Photo Credit: Terry Hartley
SCIENTIFIC NAME: Helmitheros vermivorus (Gmelin)
OTHER NAMES: Worm-eater,
DESCRIPTION: Sparrow-sized (13-14 cm [5-5.5 in.]), with distinctive broad black stripes on a buff-colored head. Remaining upperparts brownish olive, and underparts dark to pale buff. Legs flesh-colored, and robust bill brownish black above and horn to pink below. Sexes similar. Song a simple high-pitched trill, che-e-e-e-e-e-e, lasting about two seconds; sharp, strident chip call also given. No recognized subspecies (Terres 1980, Hanners and Patton 1998).
DISTRIBUTION: Breeding distribution discontinuous from northeastern
HABITAT: Breeds in large tracts of deciduous and mixed forest, particularly those with moderate to steep slopes and patches of dense understory shrubs, although breeding populations also occur in low-elevation coastal forests (Hanners and Patton 1998). In migration, occurs in various forest, woodland, scrub, and thicket habitats. In winter, inhabits shrub and subcanopy layers of a variety of forest types (Patton et al. 1998).
LIFE HISTORY AND ECOLOGY: Returns to breeding grounds in April and May. Males establish territories and monogamous pair bonds formed soon thereafter. Female builds well-concealed nest on ground, usually on a hillside or bank. Nest of dead leaves constructed, with lining often consisting of hair-like moss setae and mammal hair. Clutch consists of four to six whitish eggs, lightly speckled with brown. Although single-brooded, replacement clutches produced if earlier nest attempts fail. Female incubates eggs for 12-13 days; young leave nest nine to 10 days post-hatching. Both parents feed young, which become independent about three weeks post-fledging. Subjected to brood parasitism by brown-headed cowbird (Hanners and Patton 1998). Noted for habit of probing suspended dead leaves for food. Diet consists mostly of caterpillars, other insects, spiders, and slugs (Hanners and Patton 1998).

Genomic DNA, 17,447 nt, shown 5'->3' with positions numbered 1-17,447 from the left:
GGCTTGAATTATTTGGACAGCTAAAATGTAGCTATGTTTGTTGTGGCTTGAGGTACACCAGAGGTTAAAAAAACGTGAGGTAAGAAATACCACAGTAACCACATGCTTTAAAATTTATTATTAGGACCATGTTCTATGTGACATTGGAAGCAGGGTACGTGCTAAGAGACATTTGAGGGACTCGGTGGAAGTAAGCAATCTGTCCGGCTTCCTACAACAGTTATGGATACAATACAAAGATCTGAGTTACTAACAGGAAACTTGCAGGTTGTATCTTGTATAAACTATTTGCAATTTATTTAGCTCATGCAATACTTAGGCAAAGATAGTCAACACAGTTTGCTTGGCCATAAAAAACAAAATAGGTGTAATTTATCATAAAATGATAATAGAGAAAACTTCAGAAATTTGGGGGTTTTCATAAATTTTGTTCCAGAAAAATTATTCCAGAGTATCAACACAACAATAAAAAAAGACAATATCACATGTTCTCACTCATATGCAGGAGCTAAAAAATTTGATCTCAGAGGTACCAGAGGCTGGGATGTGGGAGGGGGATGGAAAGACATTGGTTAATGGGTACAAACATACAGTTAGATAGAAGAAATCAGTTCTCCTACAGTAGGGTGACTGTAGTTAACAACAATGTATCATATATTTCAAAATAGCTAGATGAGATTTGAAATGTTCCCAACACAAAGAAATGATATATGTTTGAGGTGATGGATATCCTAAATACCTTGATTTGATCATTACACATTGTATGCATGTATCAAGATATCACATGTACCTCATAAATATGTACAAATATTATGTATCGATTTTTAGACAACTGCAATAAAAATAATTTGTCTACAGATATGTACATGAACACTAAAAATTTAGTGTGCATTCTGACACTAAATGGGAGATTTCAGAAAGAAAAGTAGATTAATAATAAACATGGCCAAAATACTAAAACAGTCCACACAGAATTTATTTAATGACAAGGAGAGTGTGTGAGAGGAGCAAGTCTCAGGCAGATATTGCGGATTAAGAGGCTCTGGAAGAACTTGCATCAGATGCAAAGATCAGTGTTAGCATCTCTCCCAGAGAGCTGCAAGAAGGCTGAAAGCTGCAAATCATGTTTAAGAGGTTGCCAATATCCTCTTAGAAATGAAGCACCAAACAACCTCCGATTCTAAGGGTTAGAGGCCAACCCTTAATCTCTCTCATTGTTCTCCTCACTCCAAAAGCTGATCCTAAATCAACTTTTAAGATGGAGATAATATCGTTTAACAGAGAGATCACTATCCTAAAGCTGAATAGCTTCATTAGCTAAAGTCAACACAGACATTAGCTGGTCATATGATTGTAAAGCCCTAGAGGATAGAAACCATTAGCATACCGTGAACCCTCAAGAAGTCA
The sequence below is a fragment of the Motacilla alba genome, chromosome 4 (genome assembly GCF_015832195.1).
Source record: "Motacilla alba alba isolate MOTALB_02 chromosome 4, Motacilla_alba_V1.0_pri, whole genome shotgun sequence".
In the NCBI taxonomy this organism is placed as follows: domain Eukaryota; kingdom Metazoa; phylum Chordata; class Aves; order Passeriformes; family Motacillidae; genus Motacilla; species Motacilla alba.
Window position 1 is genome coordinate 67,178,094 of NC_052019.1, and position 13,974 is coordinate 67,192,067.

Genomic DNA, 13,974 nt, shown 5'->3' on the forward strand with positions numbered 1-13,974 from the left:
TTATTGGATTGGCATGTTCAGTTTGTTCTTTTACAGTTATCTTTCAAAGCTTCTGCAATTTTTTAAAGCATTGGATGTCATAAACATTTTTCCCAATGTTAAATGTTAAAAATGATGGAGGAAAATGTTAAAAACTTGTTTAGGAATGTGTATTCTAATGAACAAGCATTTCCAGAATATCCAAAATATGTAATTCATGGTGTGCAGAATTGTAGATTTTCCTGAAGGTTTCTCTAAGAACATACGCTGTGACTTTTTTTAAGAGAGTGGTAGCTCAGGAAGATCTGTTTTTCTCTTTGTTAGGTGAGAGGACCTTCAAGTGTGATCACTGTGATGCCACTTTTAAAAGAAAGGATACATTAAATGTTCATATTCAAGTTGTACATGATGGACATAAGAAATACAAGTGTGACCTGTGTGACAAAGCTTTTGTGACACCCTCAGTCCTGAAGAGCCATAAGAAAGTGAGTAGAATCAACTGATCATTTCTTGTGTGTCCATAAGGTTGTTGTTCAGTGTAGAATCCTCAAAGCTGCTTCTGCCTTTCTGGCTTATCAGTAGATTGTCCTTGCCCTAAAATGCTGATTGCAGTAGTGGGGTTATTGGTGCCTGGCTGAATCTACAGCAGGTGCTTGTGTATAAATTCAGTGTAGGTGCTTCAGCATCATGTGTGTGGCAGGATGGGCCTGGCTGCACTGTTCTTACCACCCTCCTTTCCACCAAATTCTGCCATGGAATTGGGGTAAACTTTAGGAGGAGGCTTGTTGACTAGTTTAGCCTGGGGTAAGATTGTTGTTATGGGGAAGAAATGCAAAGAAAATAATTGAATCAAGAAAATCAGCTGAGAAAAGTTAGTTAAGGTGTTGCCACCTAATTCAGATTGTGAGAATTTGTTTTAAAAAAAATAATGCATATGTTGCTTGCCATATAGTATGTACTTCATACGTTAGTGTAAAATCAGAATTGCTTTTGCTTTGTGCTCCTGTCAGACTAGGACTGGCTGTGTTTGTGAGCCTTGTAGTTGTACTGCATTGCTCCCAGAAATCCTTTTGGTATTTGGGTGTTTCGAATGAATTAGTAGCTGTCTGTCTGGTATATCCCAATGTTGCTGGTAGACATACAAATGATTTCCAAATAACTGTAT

BASIS FOR STATUS CLASSIFICATION: Highly vulnerable to population decreases because of dependency on large tracts of unfragmented forest for nesting (Patton et al. 1998). Probably requires large (300-1,000 hectares [720-2,400 acres]) tracts of deciduous forest for successful reproduction and high productivity (Patton et al. 1998). Large contiguous areas with a minimum of nonforested edge produce the highest densities of breeding individuals and increase reproductive success by decreasing nest parasitism and predation (Hanners and Patton 1998). Also, has relatively narrow nonbreeding distribution, and nonbreeding populations are threatened because human alteration of tropical, broadleaved forests is expected (PIF 2002). Severe deterioration in future suitability of breeding conditions expected in Central Hardwoods Bird Conservation Region. Breeding Bird Survey data demonstrate a possible or moderate population decrease in the
Author: Paul D. Kittle